Trai also ensured that the Operators take prompt action within 72 hours of having received the complaints. The Regulation has also specified the detailed process of handling complaints without leaving any chance for any ambiguity.
All the above measures were adequate to put effective control on the UCC. These Original Regulations were to be implemented from January 1, 2011. However, its implementation was postponed several times through amendments. Trai amended this Original Regulations eight times – six times before its implementation and twice after its implementation. This Original Regulation eventually became effective only from September 27, 2011. From this very day, Trai also implemented its 6th Amendment Regulation dated September 5, 2011 that restricted SMS to 100 per day per SIM. This restriction was imposed by inserting a clause to the Original Regulations dated December 1, 2011.
The Original Regulations along with other relevant amendments (minus the cap of 200 SMS per day per SIM) would have been adequate to put a curb on this UCC menace, but Trai chose to go for a cap even before implementing the Original Regulations and without seeing its results. One can observe that the UCC “calls” have dropped substantially. This has been achieved without imposing any limit on the number of “calls”. Therefore, putting SMS cap was an undesirable act which Trai did apparently at the behest of the DoT, run by Kapil Sibal who is also the government’s points man for handling anti-corruption protests.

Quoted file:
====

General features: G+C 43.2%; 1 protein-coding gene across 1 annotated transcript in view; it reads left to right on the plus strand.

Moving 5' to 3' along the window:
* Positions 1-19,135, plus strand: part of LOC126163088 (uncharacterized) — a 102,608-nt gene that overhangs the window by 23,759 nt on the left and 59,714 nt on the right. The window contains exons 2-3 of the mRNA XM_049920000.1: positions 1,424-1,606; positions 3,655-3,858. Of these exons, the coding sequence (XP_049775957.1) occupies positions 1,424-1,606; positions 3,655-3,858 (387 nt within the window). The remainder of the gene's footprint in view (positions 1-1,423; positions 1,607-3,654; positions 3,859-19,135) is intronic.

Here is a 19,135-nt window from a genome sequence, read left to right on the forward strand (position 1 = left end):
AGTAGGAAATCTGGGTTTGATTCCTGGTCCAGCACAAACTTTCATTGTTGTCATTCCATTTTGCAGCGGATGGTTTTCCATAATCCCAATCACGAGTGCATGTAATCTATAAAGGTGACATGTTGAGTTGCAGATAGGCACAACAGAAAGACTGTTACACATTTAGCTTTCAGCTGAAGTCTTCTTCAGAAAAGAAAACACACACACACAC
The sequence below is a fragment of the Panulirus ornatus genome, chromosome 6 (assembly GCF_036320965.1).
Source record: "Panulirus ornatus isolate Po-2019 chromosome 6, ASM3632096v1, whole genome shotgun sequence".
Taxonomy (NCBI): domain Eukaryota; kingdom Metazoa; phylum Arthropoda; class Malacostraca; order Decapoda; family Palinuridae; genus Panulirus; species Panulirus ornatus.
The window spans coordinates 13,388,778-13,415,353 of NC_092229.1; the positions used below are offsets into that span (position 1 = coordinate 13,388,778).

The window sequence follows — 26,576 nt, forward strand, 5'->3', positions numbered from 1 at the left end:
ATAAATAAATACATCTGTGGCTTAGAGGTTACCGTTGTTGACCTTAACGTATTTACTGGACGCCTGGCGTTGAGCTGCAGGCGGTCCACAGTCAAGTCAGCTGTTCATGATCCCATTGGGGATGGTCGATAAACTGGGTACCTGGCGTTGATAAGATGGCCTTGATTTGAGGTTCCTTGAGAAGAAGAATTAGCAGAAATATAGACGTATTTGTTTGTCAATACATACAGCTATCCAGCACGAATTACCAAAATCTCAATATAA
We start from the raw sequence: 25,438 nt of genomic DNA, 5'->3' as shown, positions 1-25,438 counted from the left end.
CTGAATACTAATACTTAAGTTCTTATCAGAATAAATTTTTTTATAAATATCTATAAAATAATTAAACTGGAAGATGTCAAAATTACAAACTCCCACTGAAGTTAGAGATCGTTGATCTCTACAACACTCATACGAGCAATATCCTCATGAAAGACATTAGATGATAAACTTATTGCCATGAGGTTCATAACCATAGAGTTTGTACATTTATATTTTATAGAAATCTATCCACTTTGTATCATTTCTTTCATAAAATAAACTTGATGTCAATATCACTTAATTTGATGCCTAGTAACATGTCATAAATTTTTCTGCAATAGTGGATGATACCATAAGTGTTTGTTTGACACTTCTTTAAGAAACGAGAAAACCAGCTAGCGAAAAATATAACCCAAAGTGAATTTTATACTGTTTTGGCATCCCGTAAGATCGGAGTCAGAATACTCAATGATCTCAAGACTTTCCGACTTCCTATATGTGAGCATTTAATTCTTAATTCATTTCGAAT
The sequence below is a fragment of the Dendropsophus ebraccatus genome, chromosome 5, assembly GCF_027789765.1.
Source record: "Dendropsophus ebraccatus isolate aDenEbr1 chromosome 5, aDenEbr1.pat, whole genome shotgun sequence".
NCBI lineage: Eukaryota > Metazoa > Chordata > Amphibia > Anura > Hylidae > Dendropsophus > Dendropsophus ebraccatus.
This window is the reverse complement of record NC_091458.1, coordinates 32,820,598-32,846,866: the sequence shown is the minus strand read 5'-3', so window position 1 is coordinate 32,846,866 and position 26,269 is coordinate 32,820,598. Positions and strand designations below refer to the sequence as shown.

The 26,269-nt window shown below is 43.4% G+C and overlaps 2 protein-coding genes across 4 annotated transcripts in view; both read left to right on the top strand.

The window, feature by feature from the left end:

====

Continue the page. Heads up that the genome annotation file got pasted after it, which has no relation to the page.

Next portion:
Subsequent to the above amendment, Trai brought out another (7th) amendment dated October 25, 2011 through which it imposed termination charge of 5 paisa per Promotional SMS payable by the registered telemarketer to the originating operator. This further discouraged the use of bulk SMS for promotional marketing purposes. Subsequently, Trai came out with 8th Amendment dated November 1, 2011 through which it increased the cap on SMS from 100 to 200 SMS per day per SIM.
Imposing of SMS cap through 6th Amendment dated September 5, 2011 has been done in a completely non-transparent manner and is illegal. Before making any changes, Trai was duty bound to discuss the issue with all the stakeholders. Prior consultation with all the stakeholders was necessary to fulfil the requirement of transparency mandated under the Trai Act. After the cap was rejected by 49 respondents out of total 53 respondents in response to the consultation paper dated May 11, 2010, it was incumbent upon Trai to call for fresh consultation process in case it wanted to revisit the issue of cap.
Moreover, no country in the world has resorted to this kind of cap to control UCC; in recent times only some failed states and rogue regimes have stopped SMS and internet to snuff out public anger against their governments.
Violation Penalty on
1st Rs 25,000
2nd Rs 75,000
3rd Rs 80,000
4th Rs 120,000
5th Rs 150,000
6th Rs 250,000
All telecom resources allocated to telemarketers are removed immediately and they are blacklisted for two years.